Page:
Wednesday, July 24, 2024

Which Royal Gossip Should Be Unearthed in The Crown’s Potential Prequel?

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In the five years since the premiere of The Crown, the Windsors have seen an abundance of scandal and drama—from Prince Andrew’s Jeffrey Epstein woes to Meghan Markle’s entrance and subsequent exit from the family. So it was a relief when news broke in 2020 that Peter Morgan is planning to continue the show for a surprise sixth season after Elizabeth Debicki makes her debut as Princess Diana in the upcoming fifth season. But along with a report in The Sun that the show is already searching for a Kate Middleton look-alike for the series’ next installment comes the news that Morgan might also be looking to Queen Elizabeth’s ancestors for a prequel show.

On Thursday, the Daily Mail reported that Netflix is planning for a show that might take the story back to the Victorian era. Deadline confirmed the report, but added that talks between Crown producer Left Bank and Netflix are only preliminary.

Hopefully, any Crown prequel would avoid focusing on the character of Queen Victoria. The costume-drama industrial complex can support many different approaches to the same source material, but ITV’s Victoria already delivered a fairly definitive look at the monarch’s early life and love affair with her husband, Prince Albert, over three seasons that ran from 2016 to 2019. After Albert’s death, Victoria spent the last four decades of her life in mourning, and was so averse to public appearances that it sparked complaints that threatened her reign. But between Victoria and Elizabeth were four kings who all took meandering paths to the throne. Here are a few of the most promising pieces of royal gossip from their eras—more than enough material for Morgan to sink his teeth into.

Edward VII and His Siblings

Though Victoria herself might not be an ideal topic for a Crown prequel, her children got up to plenty of decadent mischief in the waning years of her reign. During this time, she also ensured that eight of her nine children married into royal families across Europe, along with serving as a matchmaker for her grandchildren—including her son, Prince Leopold, whose illness and early death was the first sign that hemophilia would soon afflict royals across the continent. By the end of the 1860s, her three eldest daughters had married German noblemen, and eventually their children would watch as the empire fell and Adolf Hitler’s regime sprouted.

Her eldest son, the prince who would become Edward VII, led a hedonistic lifestyle and became known as what biographer Theo Aronson called “the celebrated royal womanizer.” He carried on long-term love affairs with a handful of women who have illustrious biographies of their own, including world-famous stage actress Lillie Langtry and Alice Keppel, who stayed in his entourage throughout his reign. Eventually Keppel’s great-granddaughter, Camilla Shand (later known as Camilla Parker Bowles), would go on to marry Prince Charles.

George V

Any story about George V—Edward VII’s second-born son, who would eventually reign through World War I and the upheaval of the 1920s—would have to begin with the dramatic circumstances that introduced him to his wife. The British-born German princess who would become Queen Mary was engaged to George’s older brother, Eddy, until he died in the flu pandemic in 1892. George was in love with one of his cousins, Princess Marie of Edinburgh, but his parents had disapproved of the match. While mourning Eddy, Mary and George grew close and in 1893, the pair was wed.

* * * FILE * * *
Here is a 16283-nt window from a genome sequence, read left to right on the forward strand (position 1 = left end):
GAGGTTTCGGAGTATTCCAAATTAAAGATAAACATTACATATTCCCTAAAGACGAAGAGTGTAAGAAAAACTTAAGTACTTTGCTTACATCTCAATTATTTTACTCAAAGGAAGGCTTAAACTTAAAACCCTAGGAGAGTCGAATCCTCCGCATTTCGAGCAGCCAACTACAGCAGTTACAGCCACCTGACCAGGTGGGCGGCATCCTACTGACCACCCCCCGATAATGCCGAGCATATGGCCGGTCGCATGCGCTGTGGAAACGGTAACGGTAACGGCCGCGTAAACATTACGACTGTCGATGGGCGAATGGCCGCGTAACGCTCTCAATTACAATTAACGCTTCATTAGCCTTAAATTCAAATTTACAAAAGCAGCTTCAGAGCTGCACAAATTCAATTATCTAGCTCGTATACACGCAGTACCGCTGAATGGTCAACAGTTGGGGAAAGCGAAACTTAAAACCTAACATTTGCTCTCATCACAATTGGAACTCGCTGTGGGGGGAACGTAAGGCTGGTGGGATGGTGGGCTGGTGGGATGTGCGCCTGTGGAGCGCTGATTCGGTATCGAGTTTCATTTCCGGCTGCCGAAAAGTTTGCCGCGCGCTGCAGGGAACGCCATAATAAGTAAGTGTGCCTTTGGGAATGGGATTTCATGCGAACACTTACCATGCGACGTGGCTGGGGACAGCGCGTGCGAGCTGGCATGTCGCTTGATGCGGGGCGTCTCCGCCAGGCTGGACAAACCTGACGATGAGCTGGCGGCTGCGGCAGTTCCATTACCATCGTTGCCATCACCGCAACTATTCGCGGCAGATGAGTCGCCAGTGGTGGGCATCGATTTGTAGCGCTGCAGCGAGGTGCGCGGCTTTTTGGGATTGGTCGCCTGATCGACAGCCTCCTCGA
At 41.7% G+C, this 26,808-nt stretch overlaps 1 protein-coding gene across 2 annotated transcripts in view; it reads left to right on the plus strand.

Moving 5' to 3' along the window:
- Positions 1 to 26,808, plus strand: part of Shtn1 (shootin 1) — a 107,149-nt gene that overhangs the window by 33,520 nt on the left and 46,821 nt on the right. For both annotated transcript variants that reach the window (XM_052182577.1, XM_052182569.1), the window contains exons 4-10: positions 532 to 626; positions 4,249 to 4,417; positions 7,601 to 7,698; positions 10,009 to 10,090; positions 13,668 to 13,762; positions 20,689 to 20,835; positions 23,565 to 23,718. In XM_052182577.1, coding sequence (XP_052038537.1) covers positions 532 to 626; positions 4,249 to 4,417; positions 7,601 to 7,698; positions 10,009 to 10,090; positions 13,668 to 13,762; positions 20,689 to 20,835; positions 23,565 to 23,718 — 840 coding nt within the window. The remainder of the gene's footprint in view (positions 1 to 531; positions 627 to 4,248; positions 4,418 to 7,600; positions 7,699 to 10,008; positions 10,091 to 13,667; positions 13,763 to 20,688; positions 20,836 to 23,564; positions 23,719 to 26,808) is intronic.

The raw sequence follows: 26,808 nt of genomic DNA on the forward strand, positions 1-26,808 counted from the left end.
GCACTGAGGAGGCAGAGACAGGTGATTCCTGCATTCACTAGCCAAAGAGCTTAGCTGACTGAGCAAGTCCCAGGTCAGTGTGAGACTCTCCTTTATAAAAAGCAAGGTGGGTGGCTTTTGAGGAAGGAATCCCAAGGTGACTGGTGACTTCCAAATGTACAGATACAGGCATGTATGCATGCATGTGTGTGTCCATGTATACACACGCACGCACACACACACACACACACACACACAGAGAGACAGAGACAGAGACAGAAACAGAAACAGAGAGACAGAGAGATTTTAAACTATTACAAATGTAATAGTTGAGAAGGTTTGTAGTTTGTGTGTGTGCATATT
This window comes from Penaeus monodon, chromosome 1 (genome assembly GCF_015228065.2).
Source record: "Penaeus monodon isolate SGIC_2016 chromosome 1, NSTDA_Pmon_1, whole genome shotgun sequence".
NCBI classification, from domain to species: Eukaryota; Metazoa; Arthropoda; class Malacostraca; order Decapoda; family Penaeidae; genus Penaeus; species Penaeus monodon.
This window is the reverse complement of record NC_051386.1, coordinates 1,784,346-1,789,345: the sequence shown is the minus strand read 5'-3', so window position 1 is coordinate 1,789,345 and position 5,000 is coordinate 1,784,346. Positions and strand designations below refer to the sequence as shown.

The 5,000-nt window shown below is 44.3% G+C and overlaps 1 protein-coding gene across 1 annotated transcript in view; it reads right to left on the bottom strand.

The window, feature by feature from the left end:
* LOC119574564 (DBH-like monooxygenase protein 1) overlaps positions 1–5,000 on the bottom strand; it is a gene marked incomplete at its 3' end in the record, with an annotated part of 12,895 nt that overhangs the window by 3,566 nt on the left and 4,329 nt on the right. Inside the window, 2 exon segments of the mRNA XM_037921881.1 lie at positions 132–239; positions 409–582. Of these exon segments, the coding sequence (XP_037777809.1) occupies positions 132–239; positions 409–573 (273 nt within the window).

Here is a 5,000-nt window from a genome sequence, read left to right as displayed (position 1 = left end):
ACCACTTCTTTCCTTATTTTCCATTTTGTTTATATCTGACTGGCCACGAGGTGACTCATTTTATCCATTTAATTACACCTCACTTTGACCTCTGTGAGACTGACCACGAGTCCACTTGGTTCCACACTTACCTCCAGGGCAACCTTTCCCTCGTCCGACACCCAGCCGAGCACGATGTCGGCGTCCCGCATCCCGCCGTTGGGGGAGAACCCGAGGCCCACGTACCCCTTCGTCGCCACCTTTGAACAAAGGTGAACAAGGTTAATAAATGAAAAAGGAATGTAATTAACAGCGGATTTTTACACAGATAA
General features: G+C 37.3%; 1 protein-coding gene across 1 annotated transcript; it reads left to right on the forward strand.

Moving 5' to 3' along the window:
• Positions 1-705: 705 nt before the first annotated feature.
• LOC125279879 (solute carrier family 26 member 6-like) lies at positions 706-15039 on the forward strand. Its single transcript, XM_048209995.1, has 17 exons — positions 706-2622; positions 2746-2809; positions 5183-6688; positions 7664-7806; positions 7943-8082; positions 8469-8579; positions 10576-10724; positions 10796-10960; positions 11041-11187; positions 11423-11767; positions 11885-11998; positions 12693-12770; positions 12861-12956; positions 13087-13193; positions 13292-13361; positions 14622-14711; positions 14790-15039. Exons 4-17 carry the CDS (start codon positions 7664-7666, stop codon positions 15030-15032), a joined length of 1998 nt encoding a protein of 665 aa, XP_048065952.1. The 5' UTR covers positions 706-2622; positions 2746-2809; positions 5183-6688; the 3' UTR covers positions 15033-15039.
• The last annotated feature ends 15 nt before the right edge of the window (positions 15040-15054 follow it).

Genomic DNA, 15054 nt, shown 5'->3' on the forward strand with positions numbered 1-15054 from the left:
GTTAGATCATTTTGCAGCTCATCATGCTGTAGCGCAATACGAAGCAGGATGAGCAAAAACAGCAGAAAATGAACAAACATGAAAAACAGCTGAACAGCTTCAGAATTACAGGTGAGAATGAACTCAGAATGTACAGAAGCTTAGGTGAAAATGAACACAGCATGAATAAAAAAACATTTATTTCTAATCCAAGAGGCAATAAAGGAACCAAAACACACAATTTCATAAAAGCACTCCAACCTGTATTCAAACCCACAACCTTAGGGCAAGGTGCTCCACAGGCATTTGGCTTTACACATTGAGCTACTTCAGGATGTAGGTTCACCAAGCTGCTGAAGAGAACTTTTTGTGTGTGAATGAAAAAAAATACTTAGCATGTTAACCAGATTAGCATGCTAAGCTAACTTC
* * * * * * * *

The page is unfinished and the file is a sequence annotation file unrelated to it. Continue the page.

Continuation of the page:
George ascended to the throne in 1910, and his reign is synonymous with the beginning of the modern royal family. In fact, he made the decision to change the family name to Windsor to avoid the German connotations of their former surname, Saxe-Coburg-Gotha. He was known for being ruthless in defense of the British monarchy, even denying refuge to his cousin, Tsar Nicholas of Russia, before Nicholas’s eventual execution by Russian revolutionaries. He and Mary famously spent their summers touring around the U.K. to stay at country homes—one such visit is at the center of the Downton Abbey movie—and were very involved in the ins and outs of upper-class social life, though Mary did inspire rumors that she was a kleptomaniac.

Edward VIII, the future Duke of Windsor

Royal watchers know him as the man who sacrificed the throne for love, and viewers of The Crown saw him played amusingly by Alex Jennings and Derek Jacobi in the show’s first three seasons. But there is still so much about the most confounding member of the Windsor clan that hasn’t yet made it to the screen. In his 20s, he was known as a heartthrob and was even described as a matrimonial “catch” in a 1914 issue of Vanity Fair. He loved to buy and commission jewelry for his lovers, and was so known for shopping at the jewelers on Paris’s Rue de la Paix that it was even the subject of an editorial cartoon. His eventual wife, Wallis Simpson, was only the last in a line of mistresses that kept him company in the years before his accession to the throne. He even helped his brother Bertie (who would eventually become King George VI) carry on a love affair before Bertie married the Queen Mother.

George VI’s struggle after his brother’s abdication was depicted in Tom Hooper’s 2010 film The King’s Speech, but Edward’s life might have actually been more interesting during that period. One of his first acts as a private citizen was a trip to Germany, where he and Wallis visited with Hitler in the run-up to war mobilization. In recent years, books like Andrew Lownie’s Sunday Times best seller Traitor King have looked back at the increasing alarm among U.S. and British intelligence over Edward’s behavior as war broke out. At one point, the Nazis even tried to kidnap him.

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